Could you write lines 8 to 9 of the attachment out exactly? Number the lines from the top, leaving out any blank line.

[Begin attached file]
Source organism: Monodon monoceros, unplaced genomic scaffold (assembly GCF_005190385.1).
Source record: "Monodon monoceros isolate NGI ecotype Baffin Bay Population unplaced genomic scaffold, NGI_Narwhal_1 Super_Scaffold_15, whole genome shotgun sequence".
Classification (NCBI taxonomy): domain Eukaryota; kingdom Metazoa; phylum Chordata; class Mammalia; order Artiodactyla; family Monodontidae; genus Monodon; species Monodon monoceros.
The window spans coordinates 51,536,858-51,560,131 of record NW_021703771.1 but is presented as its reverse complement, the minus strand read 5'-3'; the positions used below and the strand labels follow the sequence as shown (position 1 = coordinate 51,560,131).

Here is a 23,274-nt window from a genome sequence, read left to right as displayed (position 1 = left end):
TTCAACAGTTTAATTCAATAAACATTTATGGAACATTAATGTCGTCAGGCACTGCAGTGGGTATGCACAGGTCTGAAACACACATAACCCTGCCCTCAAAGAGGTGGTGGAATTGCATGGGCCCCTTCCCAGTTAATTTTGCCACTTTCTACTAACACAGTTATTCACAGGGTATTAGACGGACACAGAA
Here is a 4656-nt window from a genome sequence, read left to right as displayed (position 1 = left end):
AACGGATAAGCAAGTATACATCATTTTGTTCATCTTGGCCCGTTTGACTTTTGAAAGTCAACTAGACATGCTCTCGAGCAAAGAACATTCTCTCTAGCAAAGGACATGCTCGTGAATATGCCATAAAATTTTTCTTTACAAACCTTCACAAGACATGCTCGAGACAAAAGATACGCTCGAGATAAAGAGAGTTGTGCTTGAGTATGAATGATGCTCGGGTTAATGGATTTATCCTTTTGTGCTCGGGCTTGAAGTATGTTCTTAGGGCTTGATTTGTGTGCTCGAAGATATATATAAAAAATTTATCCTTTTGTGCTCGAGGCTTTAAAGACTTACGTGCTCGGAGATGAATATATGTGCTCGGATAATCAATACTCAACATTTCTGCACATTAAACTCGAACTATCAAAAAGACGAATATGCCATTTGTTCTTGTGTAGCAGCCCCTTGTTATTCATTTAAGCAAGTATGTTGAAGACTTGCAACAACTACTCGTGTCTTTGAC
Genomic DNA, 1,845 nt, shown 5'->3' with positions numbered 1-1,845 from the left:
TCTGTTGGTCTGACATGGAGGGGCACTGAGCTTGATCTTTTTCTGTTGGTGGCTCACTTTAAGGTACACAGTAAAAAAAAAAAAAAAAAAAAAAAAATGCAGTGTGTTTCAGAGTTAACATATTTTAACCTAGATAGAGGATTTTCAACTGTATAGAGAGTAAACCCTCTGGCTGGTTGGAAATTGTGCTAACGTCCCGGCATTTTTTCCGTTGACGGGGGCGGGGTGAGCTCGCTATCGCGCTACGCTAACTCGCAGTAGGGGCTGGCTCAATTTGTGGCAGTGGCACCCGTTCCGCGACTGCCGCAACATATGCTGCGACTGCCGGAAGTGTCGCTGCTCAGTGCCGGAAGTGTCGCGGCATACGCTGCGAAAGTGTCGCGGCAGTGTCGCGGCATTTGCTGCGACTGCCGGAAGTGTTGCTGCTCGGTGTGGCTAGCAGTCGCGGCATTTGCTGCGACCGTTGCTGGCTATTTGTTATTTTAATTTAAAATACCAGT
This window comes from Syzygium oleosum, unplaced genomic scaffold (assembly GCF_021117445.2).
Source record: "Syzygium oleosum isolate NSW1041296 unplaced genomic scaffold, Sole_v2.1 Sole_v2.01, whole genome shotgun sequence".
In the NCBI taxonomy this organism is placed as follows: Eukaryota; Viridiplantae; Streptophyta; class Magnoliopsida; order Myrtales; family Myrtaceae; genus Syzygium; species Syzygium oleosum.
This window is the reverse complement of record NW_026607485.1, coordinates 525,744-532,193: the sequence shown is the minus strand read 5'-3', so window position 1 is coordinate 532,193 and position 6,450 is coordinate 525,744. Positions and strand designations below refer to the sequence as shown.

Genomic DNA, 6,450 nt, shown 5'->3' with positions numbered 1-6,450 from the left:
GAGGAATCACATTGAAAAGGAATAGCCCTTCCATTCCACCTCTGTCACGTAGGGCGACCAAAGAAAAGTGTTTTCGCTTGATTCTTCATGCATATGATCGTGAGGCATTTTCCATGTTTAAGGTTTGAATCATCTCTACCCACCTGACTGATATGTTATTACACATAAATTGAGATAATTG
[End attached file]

AACGGATAAGCAAGTATACATCATTTTGTTCATCTTGGCCCGTTTGACTTTTGAAAGTCAACTAGACATGCTCTCGAGCAAAGAACATTCTCTCTAGCAAAGGACATGCTCGTGAATATGCCATAAAATTTTTCTTTACAAACCTTCACAAGACATGCTCGAGACAAAAGATACGCTCGAGATAAAGAGAGTTGTGCTTGAGTATGAATGATGCTCGGGTTAATGGATTTATCCTTTTGTGCTCGGGCTTGAAGTATGTTCTTAGGGCTTGATTTGTGTGCTCGAAGATATATATAAAAAATTTATCCTTTTGTGCTCGAGGCTTTAAAGACTTACGTGCTCGGAGATGAATATATGTGCTCGGATAATCAATACTCAACATTTCTGCACATTAAACTCGAACTATCAAAAAGACGAATATGCCATTTGTTCTTGTGTAGCAGCCCCTTGTTATTCATTTAAGCAAGTATGTTGAAGACTTGCAACAACTACTCGTGTCTTTGAC
Genomic DNA, 1,845 nt, shown 5'->3' with positions numbered 1-1,845 from the left: